I know it's not "technically correct" English; but since when was rock & roll "technically correct"?
thank a lot!

thanks for your excellent explaining!
Feb 28 '07 #16

P: n/a
"softwindow" <so********@gmail.comwrites:
On 2月28日, 下午1时19分, phayw...@alphalink.com.au.NO.SPAM (Peter "Shaggy"
Haywood) wrote:
[134 lines deleted]
>
thank a lot!

thanks for your excellent explaining!
There was no need to repeat the whole thing.

--
Keith Thompson (The_Other_Keith) ks***@mib.org <http://www.ghoti.net/~kst>
San Diego Supercomputer Center <* <http://users.sdsc.edu/~kst>
"We must do something. This is something. Therefore, we must do this."
-- Antony Jay and Jonathan Lynn, "Yes Minister"
Feb 28 '07 #17

P: n/a
Keith Thompson wrote:
>
"softwindow" <so********@gmail.comwrites:
On 2月28日, 下午1时19分, phayw...@alphalink.com.au.NO.SPAM (Peter "Shaggy"
Haywood) wrote:
[134 lines deleted]

thank a lot!

thanks for your excellent explaining!

There was no need to repeat the whole thing.
Sometimes I do that as a cheap and easy way of saving
the explanation in my email "Sent box".

--
pete
Feb 28 '07 #18

P: n/a
pete <pf*****@mindspring.comwrote:
Keith Thompson wrote:

"softwindow" <so********@gmail.comwrites:
[134 lines deleted]
>
thank a lot!
>
thanks for your excellent explaining!
There was no need to repeat the whole thing.

Sometimes I do that as a cheap and easy way of saving
the explanation in my email "Sent box".
That's all very well for you, but it is anti-social to then continue to
post it to a newsgroup. All good mail- and news-readers have features to
save a post without sending it. The saving is not the problem; the
unsnipped sending is.

Richard
Feb 28 '07 #19

P: n/a
pete wrote:
Keith Thompson wrote:
>"softwindow" <so********@gmail.comwrites:
.... snip ...
>>
>>thanks for your excellent explaining!

There was no need to repeat the whole thing.

Sometimes I do that as a cheap and easy way of saving
the explanation in my email "Sent box".
Hey, I have a patent on that. Cease and desist immediately, or you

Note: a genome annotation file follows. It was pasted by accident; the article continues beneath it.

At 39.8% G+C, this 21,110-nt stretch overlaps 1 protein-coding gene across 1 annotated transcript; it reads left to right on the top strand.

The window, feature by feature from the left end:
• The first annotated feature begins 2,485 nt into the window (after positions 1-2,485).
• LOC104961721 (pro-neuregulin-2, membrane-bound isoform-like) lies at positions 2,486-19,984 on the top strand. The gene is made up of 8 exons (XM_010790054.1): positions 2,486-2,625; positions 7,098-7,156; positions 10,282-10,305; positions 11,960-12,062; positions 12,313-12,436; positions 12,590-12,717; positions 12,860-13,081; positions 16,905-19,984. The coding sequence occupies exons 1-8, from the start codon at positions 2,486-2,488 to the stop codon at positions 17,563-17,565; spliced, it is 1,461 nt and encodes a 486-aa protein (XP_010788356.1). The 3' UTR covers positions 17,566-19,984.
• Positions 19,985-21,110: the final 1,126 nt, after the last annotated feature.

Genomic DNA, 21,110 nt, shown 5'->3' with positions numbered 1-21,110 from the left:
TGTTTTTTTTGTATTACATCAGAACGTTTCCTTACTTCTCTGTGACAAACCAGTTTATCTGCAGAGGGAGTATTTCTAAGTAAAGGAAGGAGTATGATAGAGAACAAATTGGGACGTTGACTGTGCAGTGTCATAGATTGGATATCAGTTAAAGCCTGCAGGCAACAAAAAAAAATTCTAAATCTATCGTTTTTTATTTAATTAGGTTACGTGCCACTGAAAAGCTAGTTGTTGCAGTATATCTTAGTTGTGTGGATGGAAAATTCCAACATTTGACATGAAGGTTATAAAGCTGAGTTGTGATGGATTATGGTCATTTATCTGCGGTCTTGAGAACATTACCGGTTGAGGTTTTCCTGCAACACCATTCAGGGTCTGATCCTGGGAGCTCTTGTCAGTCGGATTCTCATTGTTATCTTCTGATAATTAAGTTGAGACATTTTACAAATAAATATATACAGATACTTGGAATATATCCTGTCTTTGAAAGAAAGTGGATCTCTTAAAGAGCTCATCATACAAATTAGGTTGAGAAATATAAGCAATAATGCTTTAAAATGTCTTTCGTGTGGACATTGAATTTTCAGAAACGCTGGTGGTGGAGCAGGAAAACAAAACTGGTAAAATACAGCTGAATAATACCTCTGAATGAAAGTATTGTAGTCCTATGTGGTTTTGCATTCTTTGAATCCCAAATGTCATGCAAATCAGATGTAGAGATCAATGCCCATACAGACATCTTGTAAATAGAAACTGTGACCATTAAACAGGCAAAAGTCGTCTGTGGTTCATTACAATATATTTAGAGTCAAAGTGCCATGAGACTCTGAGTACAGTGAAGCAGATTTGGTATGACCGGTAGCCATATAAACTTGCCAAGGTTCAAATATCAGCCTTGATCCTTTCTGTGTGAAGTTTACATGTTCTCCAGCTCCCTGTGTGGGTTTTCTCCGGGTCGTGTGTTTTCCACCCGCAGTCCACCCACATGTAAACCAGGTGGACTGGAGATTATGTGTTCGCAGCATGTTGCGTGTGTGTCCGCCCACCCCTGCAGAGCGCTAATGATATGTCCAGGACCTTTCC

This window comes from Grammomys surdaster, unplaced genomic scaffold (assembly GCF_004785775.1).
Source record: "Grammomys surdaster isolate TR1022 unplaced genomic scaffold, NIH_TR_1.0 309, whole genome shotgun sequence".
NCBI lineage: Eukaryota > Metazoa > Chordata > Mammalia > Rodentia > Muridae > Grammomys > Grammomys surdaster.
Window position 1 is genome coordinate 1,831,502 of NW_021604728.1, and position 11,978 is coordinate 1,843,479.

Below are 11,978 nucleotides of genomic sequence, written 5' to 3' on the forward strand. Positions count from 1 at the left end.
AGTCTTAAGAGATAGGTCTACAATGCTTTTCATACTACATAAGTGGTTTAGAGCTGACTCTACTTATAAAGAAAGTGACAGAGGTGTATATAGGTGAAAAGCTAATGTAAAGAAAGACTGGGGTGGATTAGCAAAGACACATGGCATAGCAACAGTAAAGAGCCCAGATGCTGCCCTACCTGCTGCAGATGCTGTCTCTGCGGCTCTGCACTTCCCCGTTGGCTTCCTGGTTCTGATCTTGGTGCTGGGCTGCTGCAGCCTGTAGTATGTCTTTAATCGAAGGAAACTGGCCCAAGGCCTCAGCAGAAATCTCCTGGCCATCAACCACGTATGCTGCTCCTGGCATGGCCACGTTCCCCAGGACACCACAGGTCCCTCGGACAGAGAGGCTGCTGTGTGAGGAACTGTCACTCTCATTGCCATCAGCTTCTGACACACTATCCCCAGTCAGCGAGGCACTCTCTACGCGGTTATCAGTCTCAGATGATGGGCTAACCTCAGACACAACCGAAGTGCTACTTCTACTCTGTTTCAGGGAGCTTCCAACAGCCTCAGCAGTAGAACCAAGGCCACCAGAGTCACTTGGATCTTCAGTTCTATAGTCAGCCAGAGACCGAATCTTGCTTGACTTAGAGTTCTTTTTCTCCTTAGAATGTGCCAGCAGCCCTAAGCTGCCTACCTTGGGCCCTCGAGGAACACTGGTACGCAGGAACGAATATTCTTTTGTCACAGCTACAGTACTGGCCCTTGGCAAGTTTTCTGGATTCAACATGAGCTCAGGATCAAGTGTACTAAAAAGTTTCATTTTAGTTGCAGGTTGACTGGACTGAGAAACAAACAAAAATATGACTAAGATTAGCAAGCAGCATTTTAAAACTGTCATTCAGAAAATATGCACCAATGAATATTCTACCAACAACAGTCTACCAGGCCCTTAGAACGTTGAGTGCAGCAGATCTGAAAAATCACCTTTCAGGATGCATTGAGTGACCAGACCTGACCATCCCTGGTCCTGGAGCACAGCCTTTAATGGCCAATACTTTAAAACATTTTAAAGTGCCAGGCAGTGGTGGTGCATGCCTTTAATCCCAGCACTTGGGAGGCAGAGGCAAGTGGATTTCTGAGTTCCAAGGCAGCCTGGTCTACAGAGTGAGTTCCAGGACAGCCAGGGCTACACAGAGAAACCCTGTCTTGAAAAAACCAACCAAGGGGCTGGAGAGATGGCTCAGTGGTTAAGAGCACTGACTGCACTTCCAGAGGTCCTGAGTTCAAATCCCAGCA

will hear from my lawyers. (They also work for Microsoft. :-)

--
Chuck F (cbfalconer at maineline dot net)
Available for consulting/temporary embedded and systems.
<http://cbfalconer.home.att.net>
Feb 28 '07 #20

P: n/a
pete <pf*****@mindspring.comwrites:
Keith Thompson wrote:
>"softwindow" <so********@gmail.comwrites:
On 2月28日, 下午1时19分, phayw...@alphalink.com.au.NO.SPAM (Peter "Shaggy"
Haywood) wrote:
[134 lines deleted]
>
thank a lot!

thanks for your excellent explaining!

There was no need to repeat the whole thing.

Sometimes I do that as a cheap and easy way of saving
the explanation in my email "Sent box".
Fortunately, I don't recall ever seeing you do that here. Re-posting
an entire article to a newsgroup for your own minor convenience would
be anti-social. (E-mailing it directly to yourself would, of course,
be just fine.)

--
Keith Thompson (The_Other_Keith) ks***@mib.org <http://www.ghoti.net/~kst>
San Diego Supercomputer Center <* <http://users.sdsc.edu/~kst>
"We must do something. This is something. Therefore, we must do this."
-- Antony Jay and Jonathan Lynn, "Yes Minister"
Feb 28 '07 #21

P: n/a
(Peter "Shaggy" Haywood) wrote:
softwindow wrote:
nms=(char *)malloc(20);
p->nms=nms;

Here you copy the address of your string literal to your struct
member. Thus, your struct member will point to your string literal. No
other storage has been set aside, and no data copied.
Actually he is setting the struct member to point to the malloc'd
space.
free(ptr->nms);

And here you're trying to free memory that was not allocated by
malloc(), calloc() or realloc(). BANG! More undefined behaviour! More
nasal demons! Remember, the nms member of your structure points at a
string literal.
So this is OK (ish).

Feb 28 '07 #22